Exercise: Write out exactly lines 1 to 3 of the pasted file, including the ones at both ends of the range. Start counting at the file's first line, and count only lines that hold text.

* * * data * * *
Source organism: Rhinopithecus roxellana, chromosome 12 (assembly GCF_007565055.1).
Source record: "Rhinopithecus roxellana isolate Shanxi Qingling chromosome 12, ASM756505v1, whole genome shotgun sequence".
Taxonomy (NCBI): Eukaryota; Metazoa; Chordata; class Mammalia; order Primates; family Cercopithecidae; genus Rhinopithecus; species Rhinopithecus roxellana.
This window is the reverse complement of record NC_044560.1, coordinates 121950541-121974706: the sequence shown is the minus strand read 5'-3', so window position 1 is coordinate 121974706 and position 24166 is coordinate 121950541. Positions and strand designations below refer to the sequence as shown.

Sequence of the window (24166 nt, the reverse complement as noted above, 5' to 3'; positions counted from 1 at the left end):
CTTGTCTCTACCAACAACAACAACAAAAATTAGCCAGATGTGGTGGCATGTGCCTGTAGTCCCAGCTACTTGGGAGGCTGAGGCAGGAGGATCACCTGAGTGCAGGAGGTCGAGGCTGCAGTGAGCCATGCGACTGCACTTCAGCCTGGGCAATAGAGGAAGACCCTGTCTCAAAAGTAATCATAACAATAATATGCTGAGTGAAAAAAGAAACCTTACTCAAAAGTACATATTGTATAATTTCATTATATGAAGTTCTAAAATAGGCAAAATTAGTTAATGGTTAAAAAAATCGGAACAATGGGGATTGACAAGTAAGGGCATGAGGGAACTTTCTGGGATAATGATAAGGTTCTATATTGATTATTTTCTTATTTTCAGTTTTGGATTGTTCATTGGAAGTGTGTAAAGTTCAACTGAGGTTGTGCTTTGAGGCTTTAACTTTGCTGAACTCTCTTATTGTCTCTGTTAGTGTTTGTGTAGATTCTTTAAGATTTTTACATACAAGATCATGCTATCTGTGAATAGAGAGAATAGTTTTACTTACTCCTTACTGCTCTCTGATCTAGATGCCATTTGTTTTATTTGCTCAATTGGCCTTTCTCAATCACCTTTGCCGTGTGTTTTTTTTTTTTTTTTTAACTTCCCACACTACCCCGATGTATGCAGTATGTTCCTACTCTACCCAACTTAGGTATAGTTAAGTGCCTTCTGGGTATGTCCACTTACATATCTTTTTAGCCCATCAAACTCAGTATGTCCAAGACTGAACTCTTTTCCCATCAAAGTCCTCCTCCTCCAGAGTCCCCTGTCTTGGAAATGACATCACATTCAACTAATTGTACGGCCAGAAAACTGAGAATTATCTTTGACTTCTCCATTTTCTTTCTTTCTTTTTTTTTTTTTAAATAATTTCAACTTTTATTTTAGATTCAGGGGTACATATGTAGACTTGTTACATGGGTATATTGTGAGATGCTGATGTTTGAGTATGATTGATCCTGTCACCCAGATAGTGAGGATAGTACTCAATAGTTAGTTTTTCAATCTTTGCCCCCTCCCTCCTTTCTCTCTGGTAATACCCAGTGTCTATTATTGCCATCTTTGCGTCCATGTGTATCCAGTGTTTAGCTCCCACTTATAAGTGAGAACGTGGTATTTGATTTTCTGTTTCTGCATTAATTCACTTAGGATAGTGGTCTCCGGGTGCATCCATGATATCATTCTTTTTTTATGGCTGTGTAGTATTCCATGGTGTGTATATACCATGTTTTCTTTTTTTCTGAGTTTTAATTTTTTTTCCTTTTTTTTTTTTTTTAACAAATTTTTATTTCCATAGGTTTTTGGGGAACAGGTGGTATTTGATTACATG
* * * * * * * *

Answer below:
Source organism: Rhinopithecus roxellana, chromosome 12 (assembly GCF_007565055.1).
Source record: "Rhinopithecus roxellana isolate Shanxi Qingling chromosome 12, ASM756505v1, whole genome shotgun sequence".
Taxonomy (NCBI): Eukaryota; Metazoa; Chordata; class Mammalia; order Primates; family Cercopithecidae; genus Rhinopithecus; species Rhinopithecus roxellana.